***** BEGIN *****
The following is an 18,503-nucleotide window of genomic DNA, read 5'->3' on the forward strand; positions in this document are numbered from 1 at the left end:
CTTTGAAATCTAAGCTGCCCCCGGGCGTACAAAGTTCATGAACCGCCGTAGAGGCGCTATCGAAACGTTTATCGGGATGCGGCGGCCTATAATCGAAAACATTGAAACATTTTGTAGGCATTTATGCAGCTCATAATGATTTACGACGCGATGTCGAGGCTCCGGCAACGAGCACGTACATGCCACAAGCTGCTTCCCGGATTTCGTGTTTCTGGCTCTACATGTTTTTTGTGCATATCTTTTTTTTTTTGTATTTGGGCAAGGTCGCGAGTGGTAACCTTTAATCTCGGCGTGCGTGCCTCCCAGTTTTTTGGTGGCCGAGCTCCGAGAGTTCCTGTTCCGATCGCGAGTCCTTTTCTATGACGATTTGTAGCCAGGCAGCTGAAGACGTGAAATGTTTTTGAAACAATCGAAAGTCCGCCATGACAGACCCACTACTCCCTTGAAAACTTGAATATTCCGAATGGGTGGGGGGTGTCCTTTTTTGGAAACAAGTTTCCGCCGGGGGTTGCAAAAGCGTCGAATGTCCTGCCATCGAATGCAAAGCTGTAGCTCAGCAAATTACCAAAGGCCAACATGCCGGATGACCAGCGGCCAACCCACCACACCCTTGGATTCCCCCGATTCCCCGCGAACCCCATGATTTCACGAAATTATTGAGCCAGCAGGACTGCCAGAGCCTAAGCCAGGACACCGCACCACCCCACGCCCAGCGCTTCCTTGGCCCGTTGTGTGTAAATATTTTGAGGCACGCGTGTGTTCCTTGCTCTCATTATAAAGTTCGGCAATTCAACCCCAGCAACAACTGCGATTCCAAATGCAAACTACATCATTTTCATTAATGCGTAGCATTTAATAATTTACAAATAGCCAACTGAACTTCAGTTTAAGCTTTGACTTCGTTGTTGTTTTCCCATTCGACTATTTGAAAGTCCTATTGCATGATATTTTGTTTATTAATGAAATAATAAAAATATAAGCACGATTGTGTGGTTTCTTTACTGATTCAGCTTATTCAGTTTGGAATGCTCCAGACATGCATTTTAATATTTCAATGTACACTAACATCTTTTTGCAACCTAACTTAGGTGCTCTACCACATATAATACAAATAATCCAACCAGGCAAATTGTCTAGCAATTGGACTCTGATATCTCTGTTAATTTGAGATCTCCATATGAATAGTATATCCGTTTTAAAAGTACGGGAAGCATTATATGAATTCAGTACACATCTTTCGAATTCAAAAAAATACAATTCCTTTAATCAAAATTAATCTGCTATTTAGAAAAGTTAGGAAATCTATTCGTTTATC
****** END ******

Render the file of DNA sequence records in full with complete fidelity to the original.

The following is an 18,503-nucleotide window of genomic DNA, read 5'->3' on the forward strand; positions in this document are numbered from 1 at the left end:
CTTTGAAATCTAAGCTGCCCCCGGGCGTACAAAGTTCATGAACCGCCGTAGAGGCGCTATCGAAACGTTTATCGGGATGCGGCGGCCTATAATCGAAAACATTGAAACATTTTGTAGGCATTTATGCAGCTCATAATGATTTACGACGCGATGTCGAGGCTCCGGCAACGAGCACGTACATGCCACAAGCTGCTTCCCGGATTTCGTGTTTCTGGCTCTACATGTTTTTTGTGCATATCTTTTTTTTTTTGTATTTGGGCAAGGTCGCGAGTGGTAACCTTTAATCTCGGCGTGCGTGCCTCCCAGTTTTTTGGTGGCCGAGCTCCGAGAGTTCCTGTTCCGATCGCGAGTCCTTTTCTATGACGATTTGTAGCCAGGCAGCTGAAGACGTGAAATGTTTTTGAAACAATCGAAAGTCCGCCATGACAGACCCACTACTCCCTTGAAAACTTGAATATTCCGAATGGGTGGGGGGTGTCCTTTTTTGGAAACAAGTTTCCGCCGGGGGTTGCAAAAGCGTCGAATGTCCTGCCATCGAATGCAAAGCTGTAGCTCAGCAAATTACCAAAGGCCAACATGCCGGATGACCAGCGGCCAACCCACCACACCCTTGGATTCCCCCGATTCCCCGCGAACCCCATGATTTCACGAAATTATTGAGCCAGCAGGACTGCCAGAGCCTAAGCCAGGACACCGCACCACCCCACGCCCAGCGCTTCCTTGGCCCGTTGTGTGTAAATATTTTGAGGCACGCGTGTGTTCCTTGCTCTCATTATAAAGTTCGGCAATTCAACCCCAGCAACAACTGCGATTCCAAATGCAAACTACATCATTTTCATTAATGCGTAGCATTTAATAATTTACAAATAGCCAACTGAACTTCAGTTTAAGCTTTGACTTCGTTGTTGTTTTCCCATTCGACTATTTGAAAGTCCTATTGCATGATATTTTGTTTATTAATGAAATAATAAAAATATAAGCACGATTGTGTGGTTTCTTTACTGATTCAGCTTATTCAGTTTGGAATGCTCCAGACATGCATTTTAATATTTCAATGTACACTAACATCTTTTTGCAACCTAACTTAGGTGCTCTACCACATATAATACAAATAATCCAACCAGGCAAATTGTCTAGCAATTGGACTCTGATATCTCTGTTAATTTGAGATCTCCATATGAATAGTATATCCGTTTTAAAAGTACGGGAAGCATTATATGAATTCAGTACACATCTTTCGAATTCAAAAAAATACAATTCCTTTAATCAAAATTAATCTGCTATTTAGAAAAGTTAGGAAATCTATTCGTTTATC